The venerable FICO scoring system for rating borrower’s credit has been a foundational piece of the mortgage process for nearly 30 years. The major credit bureaus (Equifax, Experian, and TransUnion) compile consumer credit files, which are then used to calculate the FICO credit score. While the system was the best attempt for a mathematical solution to replace an otherwise subjective underwriting system, many agencies feel the scoring system has become antiquated.
Switching to a new system, though, would take a substantial effort for organizations like Fannie Mae and Freddie Mac. If an alternative credit scoring system could be implemented, here are the key aspects that would be addressed.
The goal of the Federal Housing Finance Agency along with Fannie Mae and Freddie Mac is to ensure as broad availability for housing to American consumers as possible. The question then becomes how effective a tool is the FICO scoring system to enabling that mission statement?
Are Americans that are new to the workforce unfairly disadvantaged? What about self-employed borrowers? How about Americans that don’t access credit very often?
One way to approach this question is to ask another. Are there Americans capable of repaying a mortgage loan with the desire and honest intent to do so that might not qualify for a loan under the current credit system? The answer is, of course, yes, which means there is always room for improving the process in which credit is evaluated.
The means of compiling an accurate credit history that can be then be scored is a difficult undertaking. Every loan officer tells their prospective clients to check their credit histories before submitting an application, because errors are quite common. One study revealed that nearly 1 out of 5 credit reports in the United States had errors on them. Worse yet, other studies show that this number could be substantially higher. These errors come in the form of mistakes, false attribution, or even identity theft.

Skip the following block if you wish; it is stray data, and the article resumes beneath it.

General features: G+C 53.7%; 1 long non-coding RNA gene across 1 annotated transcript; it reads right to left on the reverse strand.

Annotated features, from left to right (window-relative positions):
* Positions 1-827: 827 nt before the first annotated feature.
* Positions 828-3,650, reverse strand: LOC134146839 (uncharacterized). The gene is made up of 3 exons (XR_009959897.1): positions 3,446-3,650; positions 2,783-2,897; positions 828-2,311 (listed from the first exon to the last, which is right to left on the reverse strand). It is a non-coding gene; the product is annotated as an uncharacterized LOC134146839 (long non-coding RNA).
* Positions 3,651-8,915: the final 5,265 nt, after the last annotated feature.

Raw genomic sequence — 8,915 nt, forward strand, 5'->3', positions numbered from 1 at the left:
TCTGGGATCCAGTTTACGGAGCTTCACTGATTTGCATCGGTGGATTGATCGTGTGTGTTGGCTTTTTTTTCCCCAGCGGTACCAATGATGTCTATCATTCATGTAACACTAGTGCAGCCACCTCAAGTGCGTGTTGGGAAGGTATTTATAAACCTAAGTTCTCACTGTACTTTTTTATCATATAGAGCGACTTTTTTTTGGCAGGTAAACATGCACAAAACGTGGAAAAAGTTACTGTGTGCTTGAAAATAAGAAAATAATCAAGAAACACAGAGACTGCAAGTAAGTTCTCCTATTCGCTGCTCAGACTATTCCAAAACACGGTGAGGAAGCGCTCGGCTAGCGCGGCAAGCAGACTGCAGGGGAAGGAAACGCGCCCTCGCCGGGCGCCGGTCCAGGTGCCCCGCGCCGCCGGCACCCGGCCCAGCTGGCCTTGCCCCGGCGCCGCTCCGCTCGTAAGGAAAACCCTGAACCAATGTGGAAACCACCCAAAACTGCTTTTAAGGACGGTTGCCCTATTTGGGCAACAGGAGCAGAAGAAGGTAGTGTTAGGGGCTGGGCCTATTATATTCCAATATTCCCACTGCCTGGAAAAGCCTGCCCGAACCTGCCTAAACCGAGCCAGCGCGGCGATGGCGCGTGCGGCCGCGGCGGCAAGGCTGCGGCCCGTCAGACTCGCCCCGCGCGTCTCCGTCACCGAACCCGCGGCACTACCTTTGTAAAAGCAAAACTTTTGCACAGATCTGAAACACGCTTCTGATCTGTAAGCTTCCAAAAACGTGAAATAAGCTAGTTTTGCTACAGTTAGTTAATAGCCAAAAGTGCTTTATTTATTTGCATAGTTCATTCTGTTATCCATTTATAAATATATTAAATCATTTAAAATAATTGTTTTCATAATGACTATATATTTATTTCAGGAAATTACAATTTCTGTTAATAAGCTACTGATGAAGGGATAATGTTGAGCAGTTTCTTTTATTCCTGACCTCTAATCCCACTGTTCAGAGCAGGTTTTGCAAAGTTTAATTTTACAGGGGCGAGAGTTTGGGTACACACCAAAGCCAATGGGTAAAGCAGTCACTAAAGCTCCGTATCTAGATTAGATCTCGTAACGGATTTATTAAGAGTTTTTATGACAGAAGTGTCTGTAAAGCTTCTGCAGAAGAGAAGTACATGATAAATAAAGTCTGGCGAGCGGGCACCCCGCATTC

An accurate credit history can be the difference between a yes and a no on a home loan application. It is absolutely critical that these reports are accurate for fairness to the prospective buyer.
The FICO scoring system uses a combination of several different consumer behaviors to determine a credit score. The goal was to determine the potential risk to the lender on extending credit based on patterns of behavior as seen by successful borrowers compared delinquent repayments.
Below is a broad breakdown of the FICO scoring system. The specific metrics on how these scores are tabulated are kept secret.
- Payment History: 35%
- Debt Burden: 30%
- Length of Credit History: 15%
- Types of Credit Utilized: 10%
- Recent Credit Searches: 10%
The information collected on these different events comes from all types of sources, including lenders, creditors, and the consumers themselves. A close examination of the fluctuation of individual credit scores reveals how micro-behaviors can increase or decrease a FICO score by several points for seemingly innocuous events.
With so much data available on both the borrower, the loan, and the lender, better analytics can be applied to simplified and improve the FICO scoring system.
Pacific Union Financial
Pacific Union Financial, LLC is a full-service mortgage lender providing originations and loan servicing across the United States. A privately-held direct lender with Fannie Mae, Freddie Mac, and Ginnie Mae approval, we originate loans through our Retail, Wholesale, and Correspondent channels. Let us know how we can help you expand your business.